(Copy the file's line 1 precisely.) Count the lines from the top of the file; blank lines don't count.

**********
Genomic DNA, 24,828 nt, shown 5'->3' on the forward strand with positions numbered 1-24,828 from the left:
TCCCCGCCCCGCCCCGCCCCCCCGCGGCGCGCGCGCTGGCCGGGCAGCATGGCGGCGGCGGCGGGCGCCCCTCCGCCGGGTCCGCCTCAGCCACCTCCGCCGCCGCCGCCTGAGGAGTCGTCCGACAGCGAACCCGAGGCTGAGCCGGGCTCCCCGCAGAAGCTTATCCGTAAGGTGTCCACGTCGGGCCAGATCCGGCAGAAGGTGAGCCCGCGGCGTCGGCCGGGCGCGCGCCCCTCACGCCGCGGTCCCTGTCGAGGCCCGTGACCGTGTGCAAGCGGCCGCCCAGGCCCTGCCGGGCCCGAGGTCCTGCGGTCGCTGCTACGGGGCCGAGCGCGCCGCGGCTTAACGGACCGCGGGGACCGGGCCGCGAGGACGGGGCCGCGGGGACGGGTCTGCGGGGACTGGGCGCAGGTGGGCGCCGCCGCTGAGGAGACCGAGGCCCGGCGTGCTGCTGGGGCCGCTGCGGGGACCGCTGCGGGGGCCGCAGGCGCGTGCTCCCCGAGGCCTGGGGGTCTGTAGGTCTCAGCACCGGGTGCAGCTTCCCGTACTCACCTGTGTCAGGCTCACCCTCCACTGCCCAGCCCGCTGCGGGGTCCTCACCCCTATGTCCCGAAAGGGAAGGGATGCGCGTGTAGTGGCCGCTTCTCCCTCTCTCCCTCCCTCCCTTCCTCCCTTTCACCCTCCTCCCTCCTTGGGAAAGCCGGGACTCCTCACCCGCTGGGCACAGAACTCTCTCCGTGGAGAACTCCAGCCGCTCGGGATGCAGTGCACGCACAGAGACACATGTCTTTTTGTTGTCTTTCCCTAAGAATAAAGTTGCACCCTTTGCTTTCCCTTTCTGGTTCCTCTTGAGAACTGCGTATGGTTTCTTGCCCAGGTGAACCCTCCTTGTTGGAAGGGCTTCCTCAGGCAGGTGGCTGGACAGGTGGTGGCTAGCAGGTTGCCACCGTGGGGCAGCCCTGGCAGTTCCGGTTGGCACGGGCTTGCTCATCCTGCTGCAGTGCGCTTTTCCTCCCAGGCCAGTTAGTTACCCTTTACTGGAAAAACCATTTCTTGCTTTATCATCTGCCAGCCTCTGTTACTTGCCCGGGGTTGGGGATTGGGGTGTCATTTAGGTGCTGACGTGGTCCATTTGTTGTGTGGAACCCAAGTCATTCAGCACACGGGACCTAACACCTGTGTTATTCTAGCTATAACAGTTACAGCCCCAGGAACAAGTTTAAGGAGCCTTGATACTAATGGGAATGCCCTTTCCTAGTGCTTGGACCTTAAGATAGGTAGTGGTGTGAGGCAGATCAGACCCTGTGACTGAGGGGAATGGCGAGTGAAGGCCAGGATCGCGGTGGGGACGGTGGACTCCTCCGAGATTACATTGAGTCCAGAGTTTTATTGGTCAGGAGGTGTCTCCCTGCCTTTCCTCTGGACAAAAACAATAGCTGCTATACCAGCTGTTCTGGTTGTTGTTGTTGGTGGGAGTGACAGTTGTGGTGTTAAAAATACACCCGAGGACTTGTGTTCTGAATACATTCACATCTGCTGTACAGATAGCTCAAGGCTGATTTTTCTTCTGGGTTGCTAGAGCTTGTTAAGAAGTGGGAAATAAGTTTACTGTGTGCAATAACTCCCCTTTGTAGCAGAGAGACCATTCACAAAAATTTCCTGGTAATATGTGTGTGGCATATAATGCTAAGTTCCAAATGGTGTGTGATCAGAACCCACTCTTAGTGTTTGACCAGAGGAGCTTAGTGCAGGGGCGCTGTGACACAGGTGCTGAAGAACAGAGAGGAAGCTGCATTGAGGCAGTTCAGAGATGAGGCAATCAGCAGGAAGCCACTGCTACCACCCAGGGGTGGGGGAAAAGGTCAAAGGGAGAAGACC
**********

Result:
Genomic DNA, 24,828 nt, shown 5'->3' on the forward strand with positions numbered 1-24,828 from the left: